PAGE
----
Waalburg Building, 28 Wale Street, Cape Town
Tel: 021 424 5351

Nedbank Credit Interest Rates and Service Fees

The NedTrust product was introduced in March 2001. NB.Repo rate change on 18 July 2019, reduction with 25 basis points. Revised credit Interest Rates  for Nedbank, received on 19 July 2019. Rates reduced with 0.25%.


Additional info to note.

Bank revised its credit interest rates downwards from 29 June 2018.The higher tiers adjusted.This adjustment was not influenced by any change in the repo rate.


Forms of scams Considerations to be made by the legal firm
The perpetrator will call the firm and advise that they mistakenly deposited an amount into the firm’s trust or business account when it was meant for another firm and would like a refund. Depending on the form of the attempted scam, a legal firm should consider the following: Know your clients and check any and all provided details against the details that you already have in your records.
Ascertain if your firm is expecting any refunds, whether for audit fees or bank charges and what the amounts applied for are.
The perpetrator will advise the firm that an incorrect amount was refunded in respect of a refund application for audit fees and/or bank charges. They will then ask for a refund of a portion of the amount.
Check if the letterhead used is that of the purported stakeholder. This necessitates knowledge of the correct name  of  the  stakeholder,  the  current  logo  of  the stakeholder and the directors or senior personnel of the stakeholder, which would be reflected on the letterhead.
Check if the e-mail address used is that of the purported stakeholder. It is important to know the extension of the e- mail addresses of the purported stakeholder. For instance, the e-mail addresses of the LPFF have the extension fidfund.co.za after the @ sign, fraudsters would perhaps use an email address with an extension fidelityfund.co.za after the @ sign.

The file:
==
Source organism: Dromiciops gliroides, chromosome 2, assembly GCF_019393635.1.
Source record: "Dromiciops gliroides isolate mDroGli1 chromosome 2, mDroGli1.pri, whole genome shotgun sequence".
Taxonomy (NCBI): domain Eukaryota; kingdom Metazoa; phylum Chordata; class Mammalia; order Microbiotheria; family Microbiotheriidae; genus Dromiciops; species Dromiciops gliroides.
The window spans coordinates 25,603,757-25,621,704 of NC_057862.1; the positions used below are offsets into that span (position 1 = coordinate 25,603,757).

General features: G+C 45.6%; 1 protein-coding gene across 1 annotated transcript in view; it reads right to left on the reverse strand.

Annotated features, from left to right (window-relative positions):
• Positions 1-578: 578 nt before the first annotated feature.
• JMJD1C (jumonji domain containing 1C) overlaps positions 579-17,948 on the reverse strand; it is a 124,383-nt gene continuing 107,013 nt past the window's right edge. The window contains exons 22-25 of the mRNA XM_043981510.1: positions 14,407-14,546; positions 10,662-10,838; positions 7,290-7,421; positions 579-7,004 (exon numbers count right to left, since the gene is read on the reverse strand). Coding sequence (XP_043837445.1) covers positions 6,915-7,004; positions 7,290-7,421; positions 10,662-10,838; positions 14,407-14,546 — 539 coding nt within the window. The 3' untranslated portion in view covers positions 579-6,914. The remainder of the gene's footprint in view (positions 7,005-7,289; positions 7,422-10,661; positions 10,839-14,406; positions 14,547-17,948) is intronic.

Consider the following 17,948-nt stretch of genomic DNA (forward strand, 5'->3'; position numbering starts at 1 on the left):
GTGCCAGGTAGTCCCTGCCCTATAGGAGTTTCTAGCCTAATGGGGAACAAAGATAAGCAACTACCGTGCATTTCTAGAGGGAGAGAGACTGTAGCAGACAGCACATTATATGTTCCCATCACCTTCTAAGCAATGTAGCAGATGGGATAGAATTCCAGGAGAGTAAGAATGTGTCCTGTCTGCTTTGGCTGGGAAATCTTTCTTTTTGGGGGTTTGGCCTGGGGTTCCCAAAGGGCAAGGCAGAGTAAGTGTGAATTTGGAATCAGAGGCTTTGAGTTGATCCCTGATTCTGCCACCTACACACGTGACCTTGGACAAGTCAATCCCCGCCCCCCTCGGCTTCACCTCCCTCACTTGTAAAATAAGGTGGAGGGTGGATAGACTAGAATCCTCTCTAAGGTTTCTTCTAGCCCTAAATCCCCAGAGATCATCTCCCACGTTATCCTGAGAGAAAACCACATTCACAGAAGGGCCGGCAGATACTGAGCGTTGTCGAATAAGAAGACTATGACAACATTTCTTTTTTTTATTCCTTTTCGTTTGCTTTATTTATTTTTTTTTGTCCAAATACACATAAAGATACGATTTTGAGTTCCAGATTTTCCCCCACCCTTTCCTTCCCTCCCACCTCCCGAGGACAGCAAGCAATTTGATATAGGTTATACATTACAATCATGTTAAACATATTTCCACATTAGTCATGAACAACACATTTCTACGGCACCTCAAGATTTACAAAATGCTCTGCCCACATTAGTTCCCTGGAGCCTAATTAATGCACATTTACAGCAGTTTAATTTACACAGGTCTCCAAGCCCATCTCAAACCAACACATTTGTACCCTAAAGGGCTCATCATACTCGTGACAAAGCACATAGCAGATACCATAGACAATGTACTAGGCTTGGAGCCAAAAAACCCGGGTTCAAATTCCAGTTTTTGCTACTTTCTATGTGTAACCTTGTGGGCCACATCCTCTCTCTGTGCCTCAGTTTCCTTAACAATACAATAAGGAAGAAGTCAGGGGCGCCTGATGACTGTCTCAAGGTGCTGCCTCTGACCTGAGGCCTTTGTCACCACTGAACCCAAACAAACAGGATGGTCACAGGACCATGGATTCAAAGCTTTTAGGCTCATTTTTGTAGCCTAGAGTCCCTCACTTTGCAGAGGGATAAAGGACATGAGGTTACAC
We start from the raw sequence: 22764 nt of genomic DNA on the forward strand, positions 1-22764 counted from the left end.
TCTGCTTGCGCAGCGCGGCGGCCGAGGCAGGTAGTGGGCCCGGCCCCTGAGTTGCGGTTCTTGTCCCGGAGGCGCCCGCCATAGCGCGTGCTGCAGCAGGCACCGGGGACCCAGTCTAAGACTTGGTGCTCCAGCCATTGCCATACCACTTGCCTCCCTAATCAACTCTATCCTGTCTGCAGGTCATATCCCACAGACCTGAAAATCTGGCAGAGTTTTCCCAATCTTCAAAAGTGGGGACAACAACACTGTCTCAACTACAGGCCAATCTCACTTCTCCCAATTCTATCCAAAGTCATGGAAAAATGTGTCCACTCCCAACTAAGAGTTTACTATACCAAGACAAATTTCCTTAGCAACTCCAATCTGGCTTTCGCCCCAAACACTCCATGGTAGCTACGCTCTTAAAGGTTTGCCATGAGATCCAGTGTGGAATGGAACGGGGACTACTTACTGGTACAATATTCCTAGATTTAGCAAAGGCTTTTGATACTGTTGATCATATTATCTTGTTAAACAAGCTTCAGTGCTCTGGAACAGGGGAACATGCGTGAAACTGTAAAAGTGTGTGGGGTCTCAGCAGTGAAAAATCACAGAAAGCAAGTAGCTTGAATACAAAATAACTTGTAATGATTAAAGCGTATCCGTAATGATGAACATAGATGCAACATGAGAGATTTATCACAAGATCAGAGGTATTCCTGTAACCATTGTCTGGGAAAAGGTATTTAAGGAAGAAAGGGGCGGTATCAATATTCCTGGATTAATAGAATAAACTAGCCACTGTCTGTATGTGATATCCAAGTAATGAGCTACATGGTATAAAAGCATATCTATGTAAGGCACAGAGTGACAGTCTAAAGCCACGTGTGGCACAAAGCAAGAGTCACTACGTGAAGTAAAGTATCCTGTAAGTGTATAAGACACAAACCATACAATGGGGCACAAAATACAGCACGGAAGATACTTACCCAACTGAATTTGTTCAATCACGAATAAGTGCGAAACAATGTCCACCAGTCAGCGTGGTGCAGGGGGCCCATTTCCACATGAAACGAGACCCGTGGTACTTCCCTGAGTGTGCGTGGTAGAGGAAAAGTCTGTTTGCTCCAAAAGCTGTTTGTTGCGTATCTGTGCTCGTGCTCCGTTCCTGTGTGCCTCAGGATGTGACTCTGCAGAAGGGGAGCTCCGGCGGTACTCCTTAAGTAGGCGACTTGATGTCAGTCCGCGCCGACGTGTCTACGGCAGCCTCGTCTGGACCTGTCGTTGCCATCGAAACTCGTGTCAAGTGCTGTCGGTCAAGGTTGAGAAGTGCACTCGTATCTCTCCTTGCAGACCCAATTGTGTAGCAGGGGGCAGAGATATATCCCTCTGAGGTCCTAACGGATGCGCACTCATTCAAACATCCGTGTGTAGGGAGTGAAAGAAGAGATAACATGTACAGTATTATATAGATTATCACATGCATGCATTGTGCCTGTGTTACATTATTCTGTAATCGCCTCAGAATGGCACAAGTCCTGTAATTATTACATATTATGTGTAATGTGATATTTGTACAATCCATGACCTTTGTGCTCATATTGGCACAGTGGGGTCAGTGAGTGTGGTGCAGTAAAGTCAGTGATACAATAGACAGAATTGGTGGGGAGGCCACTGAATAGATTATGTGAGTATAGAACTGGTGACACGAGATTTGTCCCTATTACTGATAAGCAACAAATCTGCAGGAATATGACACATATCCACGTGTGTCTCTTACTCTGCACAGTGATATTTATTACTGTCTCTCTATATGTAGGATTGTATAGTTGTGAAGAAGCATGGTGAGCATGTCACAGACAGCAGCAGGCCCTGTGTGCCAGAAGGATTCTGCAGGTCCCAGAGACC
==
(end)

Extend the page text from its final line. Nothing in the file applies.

The perpetrator will call the firm purporting to be a client of the firm and ask for banking details of the firm in order to make a deposit. A few days later, the perpetrator will make another call   suggesting that they incorrectly paid money into the account.
Check if the quoted amount was received in your trust or business account as claimed.
Check on the bank statement if the amount was paid in cash or cheque.
The perpetrator will send an e-mail to the firm advising that an amount was incorrectly paid into the  firm’s  trust  or  business account when it was meant for another firm. If the amount was received as a cheque deposit, do not be pressured to make a refund until the cheque has been cleared  and  confirmed  as  such  with  the  bank.  The perpetrator will apply pressure on you to refund them, do not succumb to the pressure.
The perpetrator will send post mail to the firm advising that an amount was incorrectly paid into the  firm’s  trust  or  business account when it was meant for another firm. Inform the person requesting a refund that you will process a refund of the money as soon as it is cleared on your account and ask for proof of the deposit.